An illustration of the system developed to use WiFi signal to detect objects of different materials.
To help keep consumers safe, airports and many facilities deploy different kinds of screening equipment to scan baggage and other items. Traditional in-baggage suspicious object detection involves either manual examination (e.g., setting up checkpoint at every entrance) or dedicated equipment (e.g., surveillance camera, X-ray machine, ultra-wide-band scanner) and incurs high cost and deployment overhead, making them hard to scale.
Rutgers researchers have developed a low-cost system that utilizes off-the-shelf Wi-Fi devices to detect suspicious and dangerous objects. It uses wireless interference created by objects within the baggage to estimate the inner nature (i.e., material) and outline properties (i.e., dimension/shape) of the hidden objects. The system enables metal imaging or liquid detection by the reflected Wi-Fi signal translating into a facilitate risk level assessment to determine if an item is safe or dangerous. This system can achieve over 95% and 90% accuracy for identifying the suspicious object and determining its material type respectively.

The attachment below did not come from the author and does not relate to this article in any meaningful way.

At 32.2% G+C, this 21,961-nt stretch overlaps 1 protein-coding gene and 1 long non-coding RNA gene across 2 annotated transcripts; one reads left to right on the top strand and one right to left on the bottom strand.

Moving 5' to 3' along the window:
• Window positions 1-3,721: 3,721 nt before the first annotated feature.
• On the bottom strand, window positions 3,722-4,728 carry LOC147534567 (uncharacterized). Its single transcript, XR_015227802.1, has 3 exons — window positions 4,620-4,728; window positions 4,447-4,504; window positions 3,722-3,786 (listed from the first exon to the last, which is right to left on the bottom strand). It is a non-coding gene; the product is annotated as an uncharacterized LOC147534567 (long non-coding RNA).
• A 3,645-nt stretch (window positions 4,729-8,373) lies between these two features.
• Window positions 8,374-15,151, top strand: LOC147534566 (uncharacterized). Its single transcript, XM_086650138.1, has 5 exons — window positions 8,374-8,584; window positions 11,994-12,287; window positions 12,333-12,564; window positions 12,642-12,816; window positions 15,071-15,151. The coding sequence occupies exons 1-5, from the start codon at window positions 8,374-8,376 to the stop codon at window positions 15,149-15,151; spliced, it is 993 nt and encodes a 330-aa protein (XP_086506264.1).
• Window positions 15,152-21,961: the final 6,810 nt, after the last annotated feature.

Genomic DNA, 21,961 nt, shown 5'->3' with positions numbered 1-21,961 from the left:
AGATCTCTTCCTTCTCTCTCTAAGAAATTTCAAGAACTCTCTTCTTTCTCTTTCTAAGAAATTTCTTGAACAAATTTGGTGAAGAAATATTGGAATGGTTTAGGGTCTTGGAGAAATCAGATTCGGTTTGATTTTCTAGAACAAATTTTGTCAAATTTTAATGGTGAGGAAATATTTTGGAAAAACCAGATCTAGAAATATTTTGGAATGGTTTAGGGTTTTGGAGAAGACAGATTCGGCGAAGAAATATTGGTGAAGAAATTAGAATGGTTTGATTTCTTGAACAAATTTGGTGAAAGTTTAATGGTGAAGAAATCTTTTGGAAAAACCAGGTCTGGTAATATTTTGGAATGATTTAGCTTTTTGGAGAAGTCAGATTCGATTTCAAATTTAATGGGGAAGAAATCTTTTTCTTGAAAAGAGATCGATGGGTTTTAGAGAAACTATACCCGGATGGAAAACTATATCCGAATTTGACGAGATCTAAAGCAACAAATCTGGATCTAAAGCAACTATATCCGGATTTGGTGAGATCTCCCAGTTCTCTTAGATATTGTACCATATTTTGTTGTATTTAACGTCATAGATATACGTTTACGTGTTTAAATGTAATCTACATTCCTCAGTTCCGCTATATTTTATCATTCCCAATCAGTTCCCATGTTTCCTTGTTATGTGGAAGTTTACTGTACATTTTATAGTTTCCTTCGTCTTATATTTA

- Uses WiFi to detect suspicious objects without physically opening baggage.
- Low implementation cost and easy deployment.
- Easily scalable to from large to small applications.
- Screens guns, ammunition, suspicious fluids
This technology can be used for security screening purposes at:
- Airports and point of entries such as ports, border controls
- Theme parks and Stadiums
- Metro & train stations
Intellectual Property & Development Status: